Our drive in the new Genesis took us away from Scottsdale and deep into Tonto National Forest. The early-morning leg of Interstate was spent in Normal mode. The steering is light, the cabin is quiet, and the driver assistance tech keeps the Genesis in its lane at a measured distance behind the car ahead. Turning off the Interstate and into the national forest brings a change of scenery and a change of roads. With high speed limits and low traffic, save for a few packs of new Hyundai, Arizona’s national forests provided some of the best uninterrupted driving I’ve ever experienced. The sweeping split-lane roads are perfect luxury-sedan territory. Good roads are only as good as the car on them, and the new Genesis was built for this. It was time for Sport mode. The steering gains weight, the transmission sheds a few gears, and the 5.0L V8 stirs. Speed comes quietly and with little effort. A pleasant rumbling can be heard as the engine runs up above 4,000rpms. The new Genesis is so vastly improved over its predecessor that it doesn’t even feel right to compare them. Where the old car was floaty and disconnected the new car is poised and communicative. The active dampers keep roll to a minimum and filter out the worst of the road imperfections. Only under braking does the Genesis hit at its true size. The pedal isn’t confidence inspiring and lead to at least one moment of uncertainty entering a tight corner.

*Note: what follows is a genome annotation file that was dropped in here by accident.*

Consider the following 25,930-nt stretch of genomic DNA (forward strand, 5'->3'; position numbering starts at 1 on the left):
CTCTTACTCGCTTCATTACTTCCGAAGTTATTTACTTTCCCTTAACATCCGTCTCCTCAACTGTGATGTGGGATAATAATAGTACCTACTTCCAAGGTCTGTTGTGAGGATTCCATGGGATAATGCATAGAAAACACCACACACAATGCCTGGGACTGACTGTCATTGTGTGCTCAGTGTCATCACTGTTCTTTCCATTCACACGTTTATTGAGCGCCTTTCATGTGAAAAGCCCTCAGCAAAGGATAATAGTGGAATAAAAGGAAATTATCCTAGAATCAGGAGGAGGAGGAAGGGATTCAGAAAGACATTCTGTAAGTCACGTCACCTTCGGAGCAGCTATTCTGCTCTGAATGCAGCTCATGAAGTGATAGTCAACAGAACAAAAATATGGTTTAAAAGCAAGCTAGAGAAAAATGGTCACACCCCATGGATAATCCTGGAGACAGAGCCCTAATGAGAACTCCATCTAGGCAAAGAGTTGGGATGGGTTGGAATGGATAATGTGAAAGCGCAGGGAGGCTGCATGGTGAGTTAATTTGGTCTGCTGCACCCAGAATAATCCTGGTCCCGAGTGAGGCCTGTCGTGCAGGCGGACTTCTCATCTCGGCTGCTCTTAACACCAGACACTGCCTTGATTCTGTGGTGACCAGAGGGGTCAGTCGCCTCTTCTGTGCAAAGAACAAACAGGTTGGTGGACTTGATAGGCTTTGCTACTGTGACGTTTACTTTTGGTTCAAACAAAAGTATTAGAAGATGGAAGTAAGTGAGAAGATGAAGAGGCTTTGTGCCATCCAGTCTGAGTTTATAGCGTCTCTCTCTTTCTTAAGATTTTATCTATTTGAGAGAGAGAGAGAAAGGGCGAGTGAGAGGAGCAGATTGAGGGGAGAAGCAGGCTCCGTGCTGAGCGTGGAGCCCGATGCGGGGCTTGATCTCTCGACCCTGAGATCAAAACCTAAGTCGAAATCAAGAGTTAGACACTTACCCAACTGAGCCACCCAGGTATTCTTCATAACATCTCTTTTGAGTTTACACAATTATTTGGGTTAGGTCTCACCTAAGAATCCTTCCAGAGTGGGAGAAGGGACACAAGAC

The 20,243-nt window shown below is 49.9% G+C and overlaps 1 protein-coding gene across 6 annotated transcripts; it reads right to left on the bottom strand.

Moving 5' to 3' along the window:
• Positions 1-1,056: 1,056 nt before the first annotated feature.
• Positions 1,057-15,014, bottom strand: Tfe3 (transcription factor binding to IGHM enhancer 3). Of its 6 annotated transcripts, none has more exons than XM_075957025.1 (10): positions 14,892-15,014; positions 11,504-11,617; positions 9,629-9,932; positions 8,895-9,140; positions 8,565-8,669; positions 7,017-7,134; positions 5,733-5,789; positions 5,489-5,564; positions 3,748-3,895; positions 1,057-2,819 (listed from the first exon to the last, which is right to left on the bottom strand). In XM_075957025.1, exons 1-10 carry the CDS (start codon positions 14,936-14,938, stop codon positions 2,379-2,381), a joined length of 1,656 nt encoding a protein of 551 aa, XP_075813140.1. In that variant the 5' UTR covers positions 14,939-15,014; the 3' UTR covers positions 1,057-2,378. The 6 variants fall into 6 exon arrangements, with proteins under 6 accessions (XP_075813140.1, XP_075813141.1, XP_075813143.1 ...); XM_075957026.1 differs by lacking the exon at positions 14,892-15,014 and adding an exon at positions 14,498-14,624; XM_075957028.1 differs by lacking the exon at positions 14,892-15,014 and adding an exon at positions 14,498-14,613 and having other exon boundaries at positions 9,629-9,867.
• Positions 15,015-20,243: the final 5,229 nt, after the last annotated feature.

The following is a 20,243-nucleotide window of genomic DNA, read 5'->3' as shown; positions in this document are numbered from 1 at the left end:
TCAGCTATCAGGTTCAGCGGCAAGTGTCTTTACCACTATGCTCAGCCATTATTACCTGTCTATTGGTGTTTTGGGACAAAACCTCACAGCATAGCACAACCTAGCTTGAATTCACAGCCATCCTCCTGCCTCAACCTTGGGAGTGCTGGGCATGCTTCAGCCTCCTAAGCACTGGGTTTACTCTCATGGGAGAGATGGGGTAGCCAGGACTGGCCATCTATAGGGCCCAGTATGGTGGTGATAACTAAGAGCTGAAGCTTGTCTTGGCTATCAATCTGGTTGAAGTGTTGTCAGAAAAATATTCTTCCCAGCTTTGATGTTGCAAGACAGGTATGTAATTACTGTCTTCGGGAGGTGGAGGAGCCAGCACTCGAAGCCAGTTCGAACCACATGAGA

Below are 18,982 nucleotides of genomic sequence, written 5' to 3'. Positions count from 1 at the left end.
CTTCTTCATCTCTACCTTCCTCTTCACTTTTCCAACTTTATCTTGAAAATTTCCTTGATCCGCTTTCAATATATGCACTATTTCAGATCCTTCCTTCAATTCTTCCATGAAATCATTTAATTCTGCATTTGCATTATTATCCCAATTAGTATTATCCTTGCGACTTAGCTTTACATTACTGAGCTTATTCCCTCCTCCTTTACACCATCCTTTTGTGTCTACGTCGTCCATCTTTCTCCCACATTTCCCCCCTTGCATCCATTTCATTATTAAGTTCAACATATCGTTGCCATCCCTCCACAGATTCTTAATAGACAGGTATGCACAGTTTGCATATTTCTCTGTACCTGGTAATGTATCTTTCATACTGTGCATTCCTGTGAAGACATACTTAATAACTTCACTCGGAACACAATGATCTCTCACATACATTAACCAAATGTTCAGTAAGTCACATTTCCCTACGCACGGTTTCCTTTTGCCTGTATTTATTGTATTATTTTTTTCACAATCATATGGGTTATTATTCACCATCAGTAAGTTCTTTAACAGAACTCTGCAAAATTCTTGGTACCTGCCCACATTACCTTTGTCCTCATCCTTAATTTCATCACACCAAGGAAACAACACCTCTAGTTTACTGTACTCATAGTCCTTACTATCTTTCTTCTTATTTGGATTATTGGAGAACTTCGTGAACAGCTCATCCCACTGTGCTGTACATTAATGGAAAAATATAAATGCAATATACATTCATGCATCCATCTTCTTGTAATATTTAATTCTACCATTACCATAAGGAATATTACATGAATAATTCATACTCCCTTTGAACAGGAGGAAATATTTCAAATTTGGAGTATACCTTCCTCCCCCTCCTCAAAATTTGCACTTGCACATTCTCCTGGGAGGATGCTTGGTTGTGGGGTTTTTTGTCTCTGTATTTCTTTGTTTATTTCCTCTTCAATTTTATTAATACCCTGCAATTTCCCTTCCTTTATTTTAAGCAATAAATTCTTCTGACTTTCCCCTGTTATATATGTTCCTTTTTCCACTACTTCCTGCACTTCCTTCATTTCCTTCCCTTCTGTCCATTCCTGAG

Switching over to the 3.8 HTRAC, there’s a noticeable change in demeanor. The Genesis feels more natural on standard springs. The ride is less synthetic and there’s a better sense of weight transfer. Even without the active suspension, the Genesis is comfortable and well balanced. The 3.8L V6 may be lighter than the V8, but the extra 150lbs in drivetrain components nullifies any weight savings. That V6 works a little harder to get the Genesis moving. There’s a more noticeable and somewhat less refined engine noise under hard acceleration. However the V6 is capable of maintaining speed and quiets right down in the higher gears. There wasn’t much opportunity to test the AWD system’s capabilities, but it handled gravel roads and dusty run-offs without noticeable interruption. In the Northeast, it’ll be a $2,500 must-have option.
We walked away from the 2015 Hyundai Genesis highly impressed. In only two generations, Hyundai has developed a seriously competitive luxury sport sedan. The new styling and high-tech equipment keep the Genesis modern and connected. Revised suspension and steering finally bring the Genesis some sporting capabilities. The whole car feels younger and more accessible. That’s quite true as well, since the Genesis remains thousands less expensive than its competitors. The 3.8 starts around $38,000, the 5.0 at $51,500. Value and new-age luxury remain in Hyundai’s wheelhouse. Expect the new Genesis to hit showrooms by the end of this month.
Update: Read our full review of the 2015 Hyundai Genesis 3.8 HTRAC here.
Related: The Executive is in Town: 2013 Hyundai Genesis R-Spec
Categories: Christopher Little, Driven, Genesis, Hyundai